CINCINNATI -- On a night when Chris Capuano exited due to injury after just 1 2/3 innings and Reds slugger Joey Votto snapped out of an extended funk, the Dodgers battled. But it wasn't enough, as Votto's go-ahead two-run homer in the fifth proved to be the decisive blow in the Dodgers' 3-2 loss to Cincinnati.
Hanley Ramirez got the Dodgers going with a mammoth two-run homer in the first, but he and his teammates would combine for just three hits the rest of the way. With the loss, the Dodgers have dropped two in a row for the first time since Aug. 24-25.
"We got out of a few jams, [but] we scored two in the first and kind of just kept it there," manager Don Mattingly said. "We didn't do much to win."
Thanks to Ramirez's homer, the Dodgers appeared to be in good shape early on with Capuano retiring five of the first six batters he faced. However, after striking out Todd Frazier on his 32nd pitch of the game, the left-hander exited with a mild left groin strain.
"We won't know if he'll make his next start or not," Mattingly said. "We will know more tomorrow. Chris was throwing the ball good."
Right-hander Peter Moylan replaced Capuano and picked up the final out of the second, setting up Stephen Fife, who started the third.
Fife gave up one run in the fourth, when Votto scored on a Ryan Ludwick double play, and was replaced by J.P. Howell in the fifth after walking Reds starter Mike Leake to open the inning. Three batters later, Howell surrendered what turned out to be the decisive home run.
"It was a sinker down and in," Howell said. "He proved to me just how strong he is. He stayed inside the ball and kind of bench pressed it. That's hard to do. I knew it was trouble by the sound off the bat."
Votto entered Friday hitless in his last 13 at-bats, tying a season high. He came into the series opener just 4-for-37 since Aug. 26 and batting .178 (16-for-90) since he put together an eight-game hit streak at the end of July and early August.
It was just a matter of time before the All-Star first baseman broke out, though, and the Dodgers drew the short straw, as Votto reached base in all four of his plate appearances, drawing a walk in the first inning and delivering a single and scoring in the fourth. He also walked in the eighth.
"He came through at the right time," Reds manager Dusty Baker said. "That's what the big boys do. You can't hold a good man down too long, especially such a talented man and a determined man."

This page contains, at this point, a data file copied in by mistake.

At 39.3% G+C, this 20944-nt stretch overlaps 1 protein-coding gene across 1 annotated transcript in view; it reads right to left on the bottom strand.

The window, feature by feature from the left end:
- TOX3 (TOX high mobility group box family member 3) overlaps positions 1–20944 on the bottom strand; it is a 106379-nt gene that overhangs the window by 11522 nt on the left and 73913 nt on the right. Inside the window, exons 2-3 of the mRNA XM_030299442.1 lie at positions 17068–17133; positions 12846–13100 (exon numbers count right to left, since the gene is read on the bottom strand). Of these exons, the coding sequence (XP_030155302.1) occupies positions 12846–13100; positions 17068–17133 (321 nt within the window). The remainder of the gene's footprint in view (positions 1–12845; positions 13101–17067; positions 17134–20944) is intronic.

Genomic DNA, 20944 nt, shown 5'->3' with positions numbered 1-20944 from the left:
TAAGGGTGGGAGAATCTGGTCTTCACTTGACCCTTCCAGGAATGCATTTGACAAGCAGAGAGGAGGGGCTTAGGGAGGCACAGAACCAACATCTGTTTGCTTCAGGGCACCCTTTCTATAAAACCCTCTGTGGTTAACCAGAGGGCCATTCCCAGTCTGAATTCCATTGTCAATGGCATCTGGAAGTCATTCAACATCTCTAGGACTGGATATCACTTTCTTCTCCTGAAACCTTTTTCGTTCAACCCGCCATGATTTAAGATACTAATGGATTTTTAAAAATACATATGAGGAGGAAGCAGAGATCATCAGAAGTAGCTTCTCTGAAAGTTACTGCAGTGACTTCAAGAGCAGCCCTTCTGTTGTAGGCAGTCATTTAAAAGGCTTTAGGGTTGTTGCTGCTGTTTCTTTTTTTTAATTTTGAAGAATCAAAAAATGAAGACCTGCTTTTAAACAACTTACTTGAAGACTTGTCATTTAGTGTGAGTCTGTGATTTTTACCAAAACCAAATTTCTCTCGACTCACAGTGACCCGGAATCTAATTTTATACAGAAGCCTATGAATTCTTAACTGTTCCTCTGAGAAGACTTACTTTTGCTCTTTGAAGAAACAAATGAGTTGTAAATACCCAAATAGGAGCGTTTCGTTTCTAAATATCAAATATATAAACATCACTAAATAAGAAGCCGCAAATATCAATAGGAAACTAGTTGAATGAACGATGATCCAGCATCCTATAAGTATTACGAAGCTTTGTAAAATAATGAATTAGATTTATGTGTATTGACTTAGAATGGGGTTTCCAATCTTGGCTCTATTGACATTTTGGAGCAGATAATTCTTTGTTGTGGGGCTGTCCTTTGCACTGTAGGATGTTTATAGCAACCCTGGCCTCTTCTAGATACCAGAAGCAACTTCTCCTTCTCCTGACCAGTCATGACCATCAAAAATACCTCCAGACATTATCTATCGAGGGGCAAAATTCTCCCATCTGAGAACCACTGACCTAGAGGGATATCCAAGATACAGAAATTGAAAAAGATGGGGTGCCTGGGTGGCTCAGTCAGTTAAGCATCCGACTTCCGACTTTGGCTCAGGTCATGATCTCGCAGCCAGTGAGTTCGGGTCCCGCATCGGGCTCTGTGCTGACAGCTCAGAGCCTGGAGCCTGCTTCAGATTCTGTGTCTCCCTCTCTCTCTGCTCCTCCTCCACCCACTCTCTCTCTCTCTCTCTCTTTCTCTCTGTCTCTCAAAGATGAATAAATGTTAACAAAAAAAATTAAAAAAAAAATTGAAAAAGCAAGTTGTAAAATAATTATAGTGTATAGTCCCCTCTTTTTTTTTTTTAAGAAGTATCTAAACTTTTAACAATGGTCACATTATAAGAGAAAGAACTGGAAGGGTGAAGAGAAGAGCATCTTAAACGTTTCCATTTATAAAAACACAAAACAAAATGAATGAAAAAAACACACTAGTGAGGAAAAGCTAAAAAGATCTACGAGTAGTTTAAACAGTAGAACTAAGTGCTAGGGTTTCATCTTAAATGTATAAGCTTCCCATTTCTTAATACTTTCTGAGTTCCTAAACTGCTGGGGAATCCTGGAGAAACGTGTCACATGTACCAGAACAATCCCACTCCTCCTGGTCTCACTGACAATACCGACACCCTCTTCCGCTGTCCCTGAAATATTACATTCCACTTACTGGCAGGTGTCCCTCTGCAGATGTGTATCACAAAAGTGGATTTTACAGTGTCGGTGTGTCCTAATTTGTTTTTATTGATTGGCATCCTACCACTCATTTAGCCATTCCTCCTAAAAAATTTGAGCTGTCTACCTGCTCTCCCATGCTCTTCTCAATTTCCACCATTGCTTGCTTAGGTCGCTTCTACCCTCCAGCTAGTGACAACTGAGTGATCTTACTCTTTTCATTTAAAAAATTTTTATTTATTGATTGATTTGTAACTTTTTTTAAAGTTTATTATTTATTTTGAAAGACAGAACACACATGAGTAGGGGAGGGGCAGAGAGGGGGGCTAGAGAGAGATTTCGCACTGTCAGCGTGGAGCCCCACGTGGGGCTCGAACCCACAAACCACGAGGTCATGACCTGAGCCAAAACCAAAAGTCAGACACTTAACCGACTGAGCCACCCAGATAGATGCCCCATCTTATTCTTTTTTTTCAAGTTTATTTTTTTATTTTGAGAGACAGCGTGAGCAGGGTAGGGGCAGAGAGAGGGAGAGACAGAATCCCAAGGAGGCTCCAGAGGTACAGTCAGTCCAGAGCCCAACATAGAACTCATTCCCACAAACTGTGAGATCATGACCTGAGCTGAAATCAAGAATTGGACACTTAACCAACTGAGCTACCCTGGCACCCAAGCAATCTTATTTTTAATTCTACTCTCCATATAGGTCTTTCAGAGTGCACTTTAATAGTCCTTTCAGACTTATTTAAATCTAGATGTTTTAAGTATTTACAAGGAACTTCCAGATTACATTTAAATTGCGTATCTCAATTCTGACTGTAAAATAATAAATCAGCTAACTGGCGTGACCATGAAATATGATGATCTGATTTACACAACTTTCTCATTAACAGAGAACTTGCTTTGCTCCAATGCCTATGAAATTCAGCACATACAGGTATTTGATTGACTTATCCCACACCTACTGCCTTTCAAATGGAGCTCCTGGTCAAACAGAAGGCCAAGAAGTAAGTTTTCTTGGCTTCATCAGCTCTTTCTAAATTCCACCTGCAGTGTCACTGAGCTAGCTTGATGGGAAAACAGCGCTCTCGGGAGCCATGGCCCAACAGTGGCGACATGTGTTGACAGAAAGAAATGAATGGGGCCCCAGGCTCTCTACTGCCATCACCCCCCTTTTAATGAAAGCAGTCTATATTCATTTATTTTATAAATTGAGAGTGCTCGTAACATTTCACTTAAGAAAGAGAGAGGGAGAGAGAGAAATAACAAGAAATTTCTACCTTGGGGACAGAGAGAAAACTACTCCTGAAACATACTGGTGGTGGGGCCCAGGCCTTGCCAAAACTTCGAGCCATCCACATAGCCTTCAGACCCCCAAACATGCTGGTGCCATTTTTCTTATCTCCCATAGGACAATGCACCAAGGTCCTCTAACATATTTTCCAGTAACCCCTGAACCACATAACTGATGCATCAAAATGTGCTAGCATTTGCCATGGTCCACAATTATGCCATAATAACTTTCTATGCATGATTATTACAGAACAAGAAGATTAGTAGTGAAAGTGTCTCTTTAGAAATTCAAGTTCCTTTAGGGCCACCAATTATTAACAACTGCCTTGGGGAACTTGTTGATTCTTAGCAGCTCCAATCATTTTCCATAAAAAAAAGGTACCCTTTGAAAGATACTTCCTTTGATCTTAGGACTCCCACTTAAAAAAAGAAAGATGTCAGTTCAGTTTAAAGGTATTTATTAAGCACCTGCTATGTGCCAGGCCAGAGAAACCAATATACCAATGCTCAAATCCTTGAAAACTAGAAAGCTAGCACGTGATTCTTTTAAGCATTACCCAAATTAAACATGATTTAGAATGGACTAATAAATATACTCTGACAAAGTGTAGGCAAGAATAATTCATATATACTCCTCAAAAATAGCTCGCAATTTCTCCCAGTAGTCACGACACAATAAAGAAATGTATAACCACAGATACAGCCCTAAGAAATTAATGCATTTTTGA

The Reds would never relinquish their lead, thanks in large part to Leake, who allowed five hits while striking out five.
Leake retired 20 of the final 23 batters he faced, including 13 in a row at one point. He was finally chased from the game by a two-out single from pinch-hitter Michael Young in the eighth after throwing 62 of his 98 pitches for strikes while not surrendering a walk.
The Dodgers avoided disaster in the eighth, when left-hander Paco Rodriguez replaced righty Chris Withrow -- who fanned five over two perfect frames -- and gave up a single and two walks in consecutive at-bats to load the bases with no outs. Brian Wilson managed to escape the inning without a run scoring, though, as he caught a line drive off the bat of Ludwick and turned it into a double play at third before striking out Frazier for the final out.
However, Reds closer Aroldis Chapman came on in the ninth, pitching for the fourth straight day for the first time in his career, and promptly struck out the heart of the Dodgers' order in succession for his 35th save.
Although the Dodgers maintain a comfortable lead in the National League West with less than a month to go in the regular season, Mattingly wasn't happy to see an opportunity for a win against a good team slip through their fingers.
"I think this is a big series," Mattingly said. "This is the time of year when it's tough to win games. When we were in that great streak, we won these kind of games. I am interested to see how we play this series. We won three out of four from them in Los Angeles but any one of those games could have gone either way."
Jeremy Warnemuende is a reporter for MLB.com. This story was not subject to the approval of Major League Baseball or its clubs.